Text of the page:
Saturday, November 6, 2010

Darklight On...Rowena Cory Daniells: Kissing Cousins, or ...

Where Fantasy meets Romance ...

I grew up reading Fantasy and SF, didn't know it was a genre but loved it all the same. I read Georgette Heyer's regency stories, never realising they were 'Romance'. They were just great stories, which happened to have a love story as the central theme.

I like a book which has a love story running through it. Love is a great motivator, whether it's a mother's love for their child, a king's love for his people, or the love you have for someone special.

The characters in my fantasy trilogy, King Rolen's Kin, are motivated by love, love for their family, love for that special person, some even suffer unrequited love. They are also motivated by ambition, the need to see justice done and, sometimes, the simple need to survive.

That's the difference between a Romance book and a Fantasy with a love story. Romantic love is the prime motivation in a Romance, while it is one of many/several motivations in a Fantasy.
Having said that, the line between some Dark Urban Fantasies (as the Romance field defines them) and Dark Urban Fantasies (as the Speculative Fiction field defines them) is getting finer and finer. Take Trent Jamieson's 'Death Most Definite' and Tansy Rayner Robert's 'Power and Majesty', both are published by speculative fiction publishers, Orbit and Voyager respectively.

Trent's trilogy is set in Brisbane were Death is a business, Tansy's trilogy is set in an invented city which is threatened by supernatural means. In the first books of both these series love is a strong motivation. In Trent's book the main character, Steve, falls in love with a dead girl (it's not icky, he can see dead people and she's there to help him). In Tansy's book the main character, Velody, is swept into the supernatural world filled with very sexy, rather menacing males. There's bucket loads of passion and sensuality. Both books have drama and action, both books have sex and love, and both books end with the promise of more to come (no Happily Ever After).

Now compare that to your Romance Dark Urban Fantasy -- the protagonist, a feisty female, is swept into a supernatural world, where sensual, menacing characters interact with them, and team up while they fight off evil. Plus there's no HEA because the main character goes in to further adventures in a series.

So there you have it. A Romance or a fantasy with a love story, the line is getting ever thinner!

The King Rolen's Kin Trilogy came out in July, August and September of this year. I had a new fantasy trilogy - The Outcast Chronicles due out in 2012.

See Rowena's blog here.
Her web page here.

9 comments:

  1. Hi Rowena, I agree the line is getting thinner - especially for the books that have it all - romance, action, adventure.

    I think love is definitely a strong motivating factor in many books. And like you said there are sorts of love.

    Thanks for the name of those two books - I shall chase them up.

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  2. Hi Eleni,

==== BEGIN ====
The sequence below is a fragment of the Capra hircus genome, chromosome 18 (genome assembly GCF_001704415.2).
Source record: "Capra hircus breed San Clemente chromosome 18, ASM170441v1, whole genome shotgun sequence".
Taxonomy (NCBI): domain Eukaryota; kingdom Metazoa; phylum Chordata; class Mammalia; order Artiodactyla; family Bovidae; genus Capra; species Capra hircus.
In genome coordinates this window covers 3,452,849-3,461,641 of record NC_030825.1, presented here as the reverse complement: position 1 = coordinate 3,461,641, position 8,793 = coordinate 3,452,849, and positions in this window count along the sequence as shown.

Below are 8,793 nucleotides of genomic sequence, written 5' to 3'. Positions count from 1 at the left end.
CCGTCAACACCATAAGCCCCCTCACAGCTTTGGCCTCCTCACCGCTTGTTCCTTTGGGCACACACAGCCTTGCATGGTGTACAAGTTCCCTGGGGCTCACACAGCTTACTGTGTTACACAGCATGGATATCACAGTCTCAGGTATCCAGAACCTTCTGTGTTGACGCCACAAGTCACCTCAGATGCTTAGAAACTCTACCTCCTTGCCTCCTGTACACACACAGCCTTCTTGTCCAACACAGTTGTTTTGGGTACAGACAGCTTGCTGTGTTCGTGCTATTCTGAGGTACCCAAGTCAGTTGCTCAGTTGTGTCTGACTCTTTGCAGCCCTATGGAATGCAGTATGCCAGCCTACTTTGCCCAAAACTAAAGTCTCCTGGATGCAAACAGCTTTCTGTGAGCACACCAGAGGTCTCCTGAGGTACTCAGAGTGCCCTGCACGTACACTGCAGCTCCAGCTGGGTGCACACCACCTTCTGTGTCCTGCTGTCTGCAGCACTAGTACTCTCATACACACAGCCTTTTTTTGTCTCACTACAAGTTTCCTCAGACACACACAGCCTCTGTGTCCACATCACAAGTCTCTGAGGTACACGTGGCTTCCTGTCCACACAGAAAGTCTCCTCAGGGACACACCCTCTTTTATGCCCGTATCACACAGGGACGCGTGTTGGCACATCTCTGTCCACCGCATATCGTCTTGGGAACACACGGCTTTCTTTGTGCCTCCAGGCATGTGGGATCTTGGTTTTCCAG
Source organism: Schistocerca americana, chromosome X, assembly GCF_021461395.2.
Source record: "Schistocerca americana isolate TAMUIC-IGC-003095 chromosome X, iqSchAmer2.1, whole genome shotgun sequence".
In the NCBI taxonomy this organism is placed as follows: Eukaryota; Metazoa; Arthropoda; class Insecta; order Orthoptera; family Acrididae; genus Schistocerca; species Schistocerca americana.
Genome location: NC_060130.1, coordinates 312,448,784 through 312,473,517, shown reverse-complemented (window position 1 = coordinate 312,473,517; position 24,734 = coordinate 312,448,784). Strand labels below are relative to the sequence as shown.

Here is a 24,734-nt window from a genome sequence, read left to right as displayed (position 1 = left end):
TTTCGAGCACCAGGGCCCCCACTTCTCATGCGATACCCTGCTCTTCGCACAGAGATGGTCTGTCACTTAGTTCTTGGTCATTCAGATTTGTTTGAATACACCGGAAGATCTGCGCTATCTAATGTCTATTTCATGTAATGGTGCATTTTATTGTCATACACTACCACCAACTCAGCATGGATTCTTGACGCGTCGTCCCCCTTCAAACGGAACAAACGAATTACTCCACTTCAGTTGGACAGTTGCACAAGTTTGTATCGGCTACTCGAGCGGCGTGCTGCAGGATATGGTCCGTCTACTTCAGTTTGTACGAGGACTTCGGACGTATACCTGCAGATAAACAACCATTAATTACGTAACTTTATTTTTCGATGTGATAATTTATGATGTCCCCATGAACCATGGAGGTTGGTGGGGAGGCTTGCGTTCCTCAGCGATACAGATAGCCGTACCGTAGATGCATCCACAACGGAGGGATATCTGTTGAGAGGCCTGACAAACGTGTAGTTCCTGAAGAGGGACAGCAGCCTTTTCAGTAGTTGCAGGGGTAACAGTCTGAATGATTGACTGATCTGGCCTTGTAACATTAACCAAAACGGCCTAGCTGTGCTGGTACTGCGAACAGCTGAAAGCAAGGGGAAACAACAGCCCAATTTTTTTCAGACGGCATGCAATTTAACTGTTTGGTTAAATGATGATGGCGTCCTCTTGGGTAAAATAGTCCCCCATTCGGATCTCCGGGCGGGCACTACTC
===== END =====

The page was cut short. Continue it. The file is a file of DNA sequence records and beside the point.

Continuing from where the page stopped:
Both books are lots of fun. (I am a friend of both writers, but the books are good anyway!)

    Cheers, R

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  3. I can support Rowena in saying those two books are fabulous - cause they are :)

    I think the thin line is becoming one of the strengths of PR/UF - drawing readers from a variety of backgrounds into our dark delights :)

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  4. I started my reading life with reading a lot of fantasy and then moved onto romances. I didn't even know that I was reading romances. Just goes to show how young and naive I was back then. I just liked the emotional ride I was getting. I'm loving that the line gets thinner and thinner between the genres as they are my two favorite genres. A fantasy story with a happy ending or well developed emotional aspects and characters are just a pleasure to read.

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  5. I am finding I prefer dark romantic UF. I am glad the lines are bluring and giving me more to enjoy . I love this explanation by Erica Hayes:

    "So I guess, for me, that's a big difference between PR and romantic UF.
    In PR, love conquers the darkness. In romantic UF, love makes the
    darkness worthwhile."

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  6. Hi Sharon,

    Love this quote.


    "In romantic UF, love makes the
    darkness worthwhile."

    Actually, it's love that makes the 'putting rubbish out' worthwhile. LOL

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  7. I completely agree on this!
    The line is getting thinner - if there ever was a clear line.
    I think genres are very connected with each other and there are many overlaps.

    Sometimes a story can be described as Dark Paranormal Romance or Light Urban Fantasy Romance, you know?

    Like Erica Hayes said in one of her interviews:
    In PR, love conquers the darkness. In romantic UF, love makes the darkness worthwhile.

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